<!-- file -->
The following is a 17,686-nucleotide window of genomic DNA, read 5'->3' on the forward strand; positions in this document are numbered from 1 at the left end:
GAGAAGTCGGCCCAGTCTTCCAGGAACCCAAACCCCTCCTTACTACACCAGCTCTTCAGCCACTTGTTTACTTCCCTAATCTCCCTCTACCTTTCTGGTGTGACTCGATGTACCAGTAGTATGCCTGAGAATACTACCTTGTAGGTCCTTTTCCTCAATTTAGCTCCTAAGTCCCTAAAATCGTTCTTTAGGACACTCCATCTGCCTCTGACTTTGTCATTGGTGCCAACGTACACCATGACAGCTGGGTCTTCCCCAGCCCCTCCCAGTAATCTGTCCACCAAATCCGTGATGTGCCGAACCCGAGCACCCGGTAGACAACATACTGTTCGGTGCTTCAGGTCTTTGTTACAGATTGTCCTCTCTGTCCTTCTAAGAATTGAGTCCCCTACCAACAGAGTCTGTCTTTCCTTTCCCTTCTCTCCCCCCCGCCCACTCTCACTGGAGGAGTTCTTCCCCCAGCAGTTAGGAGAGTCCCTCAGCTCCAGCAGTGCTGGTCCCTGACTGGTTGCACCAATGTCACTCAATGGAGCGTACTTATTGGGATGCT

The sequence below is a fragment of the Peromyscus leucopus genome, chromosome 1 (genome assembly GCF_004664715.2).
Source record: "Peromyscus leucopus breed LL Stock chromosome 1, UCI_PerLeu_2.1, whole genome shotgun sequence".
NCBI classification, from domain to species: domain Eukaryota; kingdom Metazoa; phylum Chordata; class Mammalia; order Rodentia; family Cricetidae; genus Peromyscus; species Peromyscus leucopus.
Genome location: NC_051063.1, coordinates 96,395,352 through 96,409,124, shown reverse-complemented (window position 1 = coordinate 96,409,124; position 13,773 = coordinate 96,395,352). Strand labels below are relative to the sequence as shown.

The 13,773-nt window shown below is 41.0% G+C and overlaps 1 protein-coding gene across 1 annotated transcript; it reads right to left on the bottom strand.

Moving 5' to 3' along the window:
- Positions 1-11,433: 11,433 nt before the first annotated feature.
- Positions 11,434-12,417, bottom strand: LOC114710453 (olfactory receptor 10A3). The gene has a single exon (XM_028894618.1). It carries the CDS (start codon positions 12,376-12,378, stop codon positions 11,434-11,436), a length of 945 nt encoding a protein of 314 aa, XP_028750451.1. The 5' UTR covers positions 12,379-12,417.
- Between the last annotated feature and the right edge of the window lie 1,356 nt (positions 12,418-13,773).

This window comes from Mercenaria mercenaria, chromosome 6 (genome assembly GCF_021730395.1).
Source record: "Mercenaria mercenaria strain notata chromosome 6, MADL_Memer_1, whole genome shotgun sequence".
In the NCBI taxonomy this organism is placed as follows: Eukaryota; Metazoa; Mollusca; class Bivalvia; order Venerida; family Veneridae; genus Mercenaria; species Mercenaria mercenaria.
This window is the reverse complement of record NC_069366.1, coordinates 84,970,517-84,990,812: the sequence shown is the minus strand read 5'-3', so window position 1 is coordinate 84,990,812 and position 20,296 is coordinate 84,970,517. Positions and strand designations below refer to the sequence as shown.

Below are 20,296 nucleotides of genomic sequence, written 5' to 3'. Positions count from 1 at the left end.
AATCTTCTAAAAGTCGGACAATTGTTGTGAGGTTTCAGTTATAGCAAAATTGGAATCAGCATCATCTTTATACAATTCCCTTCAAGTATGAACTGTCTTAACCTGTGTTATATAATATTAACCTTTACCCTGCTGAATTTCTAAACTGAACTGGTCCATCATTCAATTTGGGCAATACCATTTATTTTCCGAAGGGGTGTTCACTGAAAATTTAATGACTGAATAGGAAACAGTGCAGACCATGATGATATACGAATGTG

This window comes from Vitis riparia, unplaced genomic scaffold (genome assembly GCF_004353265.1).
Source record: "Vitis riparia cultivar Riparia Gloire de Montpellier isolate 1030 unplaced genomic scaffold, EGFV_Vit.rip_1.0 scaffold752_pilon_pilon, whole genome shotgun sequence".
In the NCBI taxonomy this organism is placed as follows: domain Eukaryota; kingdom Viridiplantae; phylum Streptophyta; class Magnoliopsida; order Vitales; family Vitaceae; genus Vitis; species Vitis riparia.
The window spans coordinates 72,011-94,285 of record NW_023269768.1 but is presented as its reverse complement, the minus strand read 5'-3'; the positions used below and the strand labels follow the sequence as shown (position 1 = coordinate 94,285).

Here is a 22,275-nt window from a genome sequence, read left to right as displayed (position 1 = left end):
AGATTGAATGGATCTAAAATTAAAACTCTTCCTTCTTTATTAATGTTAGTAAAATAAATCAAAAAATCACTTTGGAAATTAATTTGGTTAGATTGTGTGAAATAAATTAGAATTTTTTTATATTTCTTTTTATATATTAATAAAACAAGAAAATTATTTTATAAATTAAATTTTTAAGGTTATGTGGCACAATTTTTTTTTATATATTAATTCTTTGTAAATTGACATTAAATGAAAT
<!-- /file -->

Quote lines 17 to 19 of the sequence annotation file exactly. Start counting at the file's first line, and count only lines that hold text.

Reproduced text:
AATCTTCTAAAAGTCGGACAATTGTTGTGAGGTTTCAGTTATAGCAAAATTGGAATCAGCATCATCTTTATACAATTCCCTTCAAGTATGAACTGTCTTAACCTGTGTTATATAATATTAACCTTTACCCTGCTGAATTTCTAAACTGAACTGGTCCATCATTCAATTTGGGCAATACCATTTATTTTCCGAAGGGGTGTTCACTGAAAATTTAATGACTGAATAGGAAACAGTGCAGACCATGATGATATACGAATGTG

This window comes from Vitis riparia, unplaced genomic scaffold (genome assembly GCF_004353265.1).
Source record: "Vitis riparia cultivar Riparia Gloire de Montpellier isolate 1030 unplaced genomic scaffold, EGFV_Vit.rip_1.0 scaffold752_pilon_pilon, whole genome shotgun sequence".